Although his time and attention was taken up by schoolmastering and painting, and despite his debauchery, John Collier still harboured a desire to produce something of a literary nature that might survive its author. This was a work of a local nature which became his famed ‘View of the Lancashire Dialect’, containing the “Adventures and Misfortunes of a Lancashire Clown”, by Tim Bobbin, in which he published items in the Lancashire dialect, mainly of the Rochdale and Milnrow area, and other parts of Lancashire that he had visited.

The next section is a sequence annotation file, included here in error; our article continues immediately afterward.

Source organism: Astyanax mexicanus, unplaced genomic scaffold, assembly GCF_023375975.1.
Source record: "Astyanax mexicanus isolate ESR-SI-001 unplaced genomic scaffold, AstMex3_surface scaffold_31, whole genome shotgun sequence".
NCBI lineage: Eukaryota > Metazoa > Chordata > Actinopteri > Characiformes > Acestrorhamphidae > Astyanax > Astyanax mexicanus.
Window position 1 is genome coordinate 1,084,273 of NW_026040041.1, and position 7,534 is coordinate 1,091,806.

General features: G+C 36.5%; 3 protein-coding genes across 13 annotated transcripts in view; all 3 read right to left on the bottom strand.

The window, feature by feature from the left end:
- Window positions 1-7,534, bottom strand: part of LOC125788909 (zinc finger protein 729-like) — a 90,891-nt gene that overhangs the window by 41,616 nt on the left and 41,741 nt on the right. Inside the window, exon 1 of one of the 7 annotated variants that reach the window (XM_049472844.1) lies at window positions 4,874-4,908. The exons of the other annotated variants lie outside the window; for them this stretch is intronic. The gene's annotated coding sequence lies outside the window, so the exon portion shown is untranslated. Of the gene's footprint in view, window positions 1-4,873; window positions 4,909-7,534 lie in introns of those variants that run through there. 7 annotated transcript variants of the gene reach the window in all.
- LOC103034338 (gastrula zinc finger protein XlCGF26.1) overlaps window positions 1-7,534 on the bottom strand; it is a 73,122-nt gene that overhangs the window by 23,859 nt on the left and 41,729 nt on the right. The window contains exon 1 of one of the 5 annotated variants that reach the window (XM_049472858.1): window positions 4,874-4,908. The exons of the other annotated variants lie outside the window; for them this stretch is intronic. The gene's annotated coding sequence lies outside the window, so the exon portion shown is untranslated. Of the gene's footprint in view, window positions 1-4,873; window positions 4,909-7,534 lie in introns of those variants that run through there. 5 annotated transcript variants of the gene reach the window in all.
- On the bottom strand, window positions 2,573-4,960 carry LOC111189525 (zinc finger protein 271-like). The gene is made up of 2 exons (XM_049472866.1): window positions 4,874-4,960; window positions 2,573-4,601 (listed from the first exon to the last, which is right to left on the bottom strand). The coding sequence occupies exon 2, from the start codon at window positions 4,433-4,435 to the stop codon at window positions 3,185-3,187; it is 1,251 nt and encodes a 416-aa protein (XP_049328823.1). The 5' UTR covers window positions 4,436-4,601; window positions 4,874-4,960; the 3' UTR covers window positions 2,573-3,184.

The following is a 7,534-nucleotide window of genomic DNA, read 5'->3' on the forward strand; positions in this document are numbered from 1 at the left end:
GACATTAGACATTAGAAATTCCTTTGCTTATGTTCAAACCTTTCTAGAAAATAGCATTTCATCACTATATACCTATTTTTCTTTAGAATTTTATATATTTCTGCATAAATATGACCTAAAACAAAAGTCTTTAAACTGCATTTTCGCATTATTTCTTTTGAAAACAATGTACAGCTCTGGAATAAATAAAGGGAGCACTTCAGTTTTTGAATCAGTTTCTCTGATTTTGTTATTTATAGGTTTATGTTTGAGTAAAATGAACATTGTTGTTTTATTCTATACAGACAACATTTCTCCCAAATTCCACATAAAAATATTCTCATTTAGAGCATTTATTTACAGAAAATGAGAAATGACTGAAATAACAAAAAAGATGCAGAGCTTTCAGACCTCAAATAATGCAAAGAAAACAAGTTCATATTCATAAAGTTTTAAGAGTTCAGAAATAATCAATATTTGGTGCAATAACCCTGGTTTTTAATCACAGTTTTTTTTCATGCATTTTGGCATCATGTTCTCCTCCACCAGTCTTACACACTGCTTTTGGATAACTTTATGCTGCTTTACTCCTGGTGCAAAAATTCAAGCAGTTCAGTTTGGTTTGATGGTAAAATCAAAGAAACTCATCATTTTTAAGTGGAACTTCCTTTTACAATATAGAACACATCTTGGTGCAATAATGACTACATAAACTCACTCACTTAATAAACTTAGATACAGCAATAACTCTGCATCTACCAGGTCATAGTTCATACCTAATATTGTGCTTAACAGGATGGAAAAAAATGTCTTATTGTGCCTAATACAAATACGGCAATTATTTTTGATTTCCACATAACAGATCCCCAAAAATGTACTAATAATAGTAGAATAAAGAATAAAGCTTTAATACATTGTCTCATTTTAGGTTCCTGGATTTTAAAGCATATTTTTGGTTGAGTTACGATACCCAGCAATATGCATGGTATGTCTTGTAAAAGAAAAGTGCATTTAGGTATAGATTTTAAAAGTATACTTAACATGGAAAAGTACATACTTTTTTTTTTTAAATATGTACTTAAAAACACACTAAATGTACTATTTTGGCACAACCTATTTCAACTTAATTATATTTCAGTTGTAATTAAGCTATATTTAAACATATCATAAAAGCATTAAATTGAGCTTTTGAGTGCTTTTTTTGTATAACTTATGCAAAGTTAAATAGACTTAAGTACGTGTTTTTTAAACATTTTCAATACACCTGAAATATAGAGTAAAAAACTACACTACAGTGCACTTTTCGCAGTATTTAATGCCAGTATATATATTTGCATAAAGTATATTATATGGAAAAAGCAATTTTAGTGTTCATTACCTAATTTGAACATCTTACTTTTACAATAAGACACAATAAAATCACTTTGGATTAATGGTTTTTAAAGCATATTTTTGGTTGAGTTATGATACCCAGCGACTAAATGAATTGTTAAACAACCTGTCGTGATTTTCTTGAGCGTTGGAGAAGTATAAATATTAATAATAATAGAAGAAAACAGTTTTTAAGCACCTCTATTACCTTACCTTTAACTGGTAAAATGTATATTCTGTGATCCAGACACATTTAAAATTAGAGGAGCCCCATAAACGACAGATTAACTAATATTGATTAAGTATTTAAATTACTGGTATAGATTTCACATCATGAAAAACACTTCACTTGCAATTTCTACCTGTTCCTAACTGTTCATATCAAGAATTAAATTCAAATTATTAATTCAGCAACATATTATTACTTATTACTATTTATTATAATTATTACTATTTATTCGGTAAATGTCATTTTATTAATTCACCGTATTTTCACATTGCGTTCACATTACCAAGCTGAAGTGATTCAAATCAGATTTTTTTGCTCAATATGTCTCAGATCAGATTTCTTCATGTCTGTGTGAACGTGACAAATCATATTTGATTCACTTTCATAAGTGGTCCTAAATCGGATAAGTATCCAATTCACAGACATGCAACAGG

The first edition of the work proved very popular in the northern parts of the country and was soon sold out so that it became necessary to arrange a second impression in order to satisfy the public interest. Indeed the work was so successful that other unscrupulous booksellers were encouraged to print and circulate spurious works of the Lancashire dialect which led our author to believe “that there was not an honest printer in Lancashire”. To circumvent a repetition of this in a third edition of the work, he introduced illustrations of his own weird and original designs, and added a glossary of words and phrases in the Lancashire dialect.